Estimated returns from the MLR (administrative costs to medical costs)

Bruce Webb on Angry Bear was among the first of bloggers to point out that this aspect of the Medical Loss Ratio begins in 2009 and  here and points again to the MLR as it comes into play.

A non-profit group estimates if the Affordable Care Act provisions had been effect in 2010, U.S consumers would have received $2 billion in rebates.

Sara Collins, vice president of the Commonwealth Fund, a foundation supporting independent research on health policy, said the medical-loss ratio rules that went into effect in 2011 were designed to control private insurance administrative costs for consumers and government.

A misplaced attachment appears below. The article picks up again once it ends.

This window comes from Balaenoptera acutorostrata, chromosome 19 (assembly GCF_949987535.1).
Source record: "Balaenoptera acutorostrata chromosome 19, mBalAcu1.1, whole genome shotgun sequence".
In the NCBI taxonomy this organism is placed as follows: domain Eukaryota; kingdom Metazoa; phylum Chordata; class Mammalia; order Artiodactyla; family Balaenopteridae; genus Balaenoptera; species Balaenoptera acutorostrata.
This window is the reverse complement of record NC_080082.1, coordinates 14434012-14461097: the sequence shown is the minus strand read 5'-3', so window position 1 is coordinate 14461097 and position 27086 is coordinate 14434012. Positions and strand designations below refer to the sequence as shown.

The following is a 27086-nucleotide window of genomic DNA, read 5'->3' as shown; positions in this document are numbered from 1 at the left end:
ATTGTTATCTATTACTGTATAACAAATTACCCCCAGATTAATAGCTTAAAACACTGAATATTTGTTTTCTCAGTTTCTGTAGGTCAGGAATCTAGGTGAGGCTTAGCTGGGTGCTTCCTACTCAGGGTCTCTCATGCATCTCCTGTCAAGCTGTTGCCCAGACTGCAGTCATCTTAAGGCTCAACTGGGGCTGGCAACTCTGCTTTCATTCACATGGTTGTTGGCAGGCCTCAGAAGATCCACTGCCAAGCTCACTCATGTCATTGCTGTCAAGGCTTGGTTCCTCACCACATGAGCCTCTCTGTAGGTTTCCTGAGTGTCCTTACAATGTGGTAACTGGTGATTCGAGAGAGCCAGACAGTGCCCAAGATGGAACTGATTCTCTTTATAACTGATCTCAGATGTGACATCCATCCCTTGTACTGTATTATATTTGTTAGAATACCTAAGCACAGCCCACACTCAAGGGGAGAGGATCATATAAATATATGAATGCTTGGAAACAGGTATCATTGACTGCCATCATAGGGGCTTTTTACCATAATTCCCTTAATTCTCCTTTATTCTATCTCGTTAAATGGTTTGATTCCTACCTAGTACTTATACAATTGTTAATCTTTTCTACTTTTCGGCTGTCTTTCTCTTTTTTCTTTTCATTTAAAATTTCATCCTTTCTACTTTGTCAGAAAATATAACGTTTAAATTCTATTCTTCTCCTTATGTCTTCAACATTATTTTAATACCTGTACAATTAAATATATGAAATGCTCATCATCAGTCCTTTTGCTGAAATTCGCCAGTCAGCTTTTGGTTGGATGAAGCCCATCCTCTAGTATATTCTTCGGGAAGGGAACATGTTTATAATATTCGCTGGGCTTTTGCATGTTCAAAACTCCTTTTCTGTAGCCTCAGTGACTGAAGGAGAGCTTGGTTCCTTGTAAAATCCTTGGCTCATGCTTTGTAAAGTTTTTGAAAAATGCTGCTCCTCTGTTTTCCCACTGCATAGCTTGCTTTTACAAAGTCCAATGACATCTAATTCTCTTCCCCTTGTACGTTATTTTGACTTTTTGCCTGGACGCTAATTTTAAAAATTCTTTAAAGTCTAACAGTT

The rules require a minimum percentage of premium dollars to be spent on medical care and healthcare quality improvement — not administrative costs and corporate profits. Insurers must meet a minimum medical loss ratio of 80 percent in the individual and small-group markets, and 85 percent in the large group market — and issue rebates if they do not, Collins said.

Read more: here and here.

The report by the Commonwaelth Fund: The Commonwealth Fund estimates returns to customers from insurance companies who did not comply last year for all fifty states.